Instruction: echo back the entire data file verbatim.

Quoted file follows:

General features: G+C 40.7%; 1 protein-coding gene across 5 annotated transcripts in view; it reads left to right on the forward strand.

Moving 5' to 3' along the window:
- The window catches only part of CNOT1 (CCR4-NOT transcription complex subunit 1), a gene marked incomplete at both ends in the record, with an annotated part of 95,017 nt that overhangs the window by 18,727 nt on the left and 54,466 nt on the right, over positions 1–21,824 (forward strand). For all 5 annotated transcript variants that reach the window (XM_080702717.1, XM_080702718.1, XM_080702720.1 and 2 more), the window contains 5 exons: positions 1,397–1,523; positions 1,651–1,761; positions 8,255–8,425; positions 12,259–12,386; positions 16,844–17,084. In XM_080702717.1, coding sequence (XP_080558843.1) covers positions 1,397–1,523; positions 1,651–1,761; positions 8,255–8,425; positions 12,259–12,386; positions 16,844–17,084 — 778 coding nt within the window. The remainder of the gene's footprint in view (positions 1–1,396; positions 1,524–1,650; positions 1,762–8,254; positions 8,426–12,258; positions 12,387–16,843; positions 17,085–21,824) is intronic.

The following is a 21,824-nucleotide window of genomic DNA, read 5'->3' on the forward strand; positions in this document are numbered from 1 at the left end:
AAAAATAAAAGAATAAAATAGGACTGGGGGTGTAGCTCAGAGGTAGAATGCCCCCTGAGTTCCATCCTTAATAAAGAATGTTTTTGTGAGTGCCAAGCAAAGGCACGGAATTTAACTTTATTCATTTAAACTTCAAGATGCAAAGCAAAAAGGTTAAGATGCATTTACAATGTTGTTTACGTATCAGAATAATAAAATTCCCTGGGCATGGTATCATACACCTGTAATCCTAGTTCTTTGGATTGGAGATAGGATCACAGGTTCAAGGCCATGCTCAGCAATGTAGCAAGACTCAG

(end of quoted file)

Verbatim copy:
General features: G+C 40.7%; 1 protein-coding gene across 5 annotated transcripts in view; it reads left to right on the forward strand.

Moving 5' to 3' along the window:
- The window catches only part of CNOT1 (CCR4-NOT transcription complex subunit 1), a gene marked incomplete at both ends in the record, with an annotated part of 95,017 nt that overhangs the window by 18,727 nt on the left and 54,466 nt on the right, over positions 1–21,824 (forward strand). For all 5 annotated transcript variants that reach the window (XM_080702717.1, XM_080702718.1, XM_080702720.1 and 2 more), the window contains 5 exons: positions 1,397–1,523; positions 1,651–1,761; positions 8,255–8,425; positions 12,259–12,386; positions 16,844–17,084. In XM_080702717.1, coding sequence (XP_080558843.1) covers positions 1,397–1,523; positions 1,651–1,761; positions 8,255–8,425; positions 12,259–12,386; positions 16,844–17,084 — 778 coding nt within the window. The remainder of the gene's footprint in view (positions 1–1,396; positions 1,524–1,650; positions 1,762–8,254; positions 8,426–12,258; positions 12,387–16,843; positions 17,085–21,824) is intronic.

The following is a 21,824-nucleotide window of genomic DNA, read 5'->3' on the forward strand; positions in this document are numbered from 1 at the left end:
AAAAATAAAAGAATAAAATAGGACTGGGGGTGTAGCTCAGAGGTAGAATGCCCCCTGAGTTCCATCCTTAATAAAGAATGTTTTTGTGAGTGCCAAGCAAAGGCACGGAATTTAACTTTATTCATTTAAACTTCAAGATGCAAAGCAAAAAGGTTAAGATGCATTTACAATGTTGTTTACGTATCAGAATAATAAAATTCCCTGGGCATGGTATCATACACCTGTAATCCTAGTTCTTTGGATTGGAGATAGGATCACAGGTTCAAGGCCATGCTCAGCAATGTAGCAAGACTCAG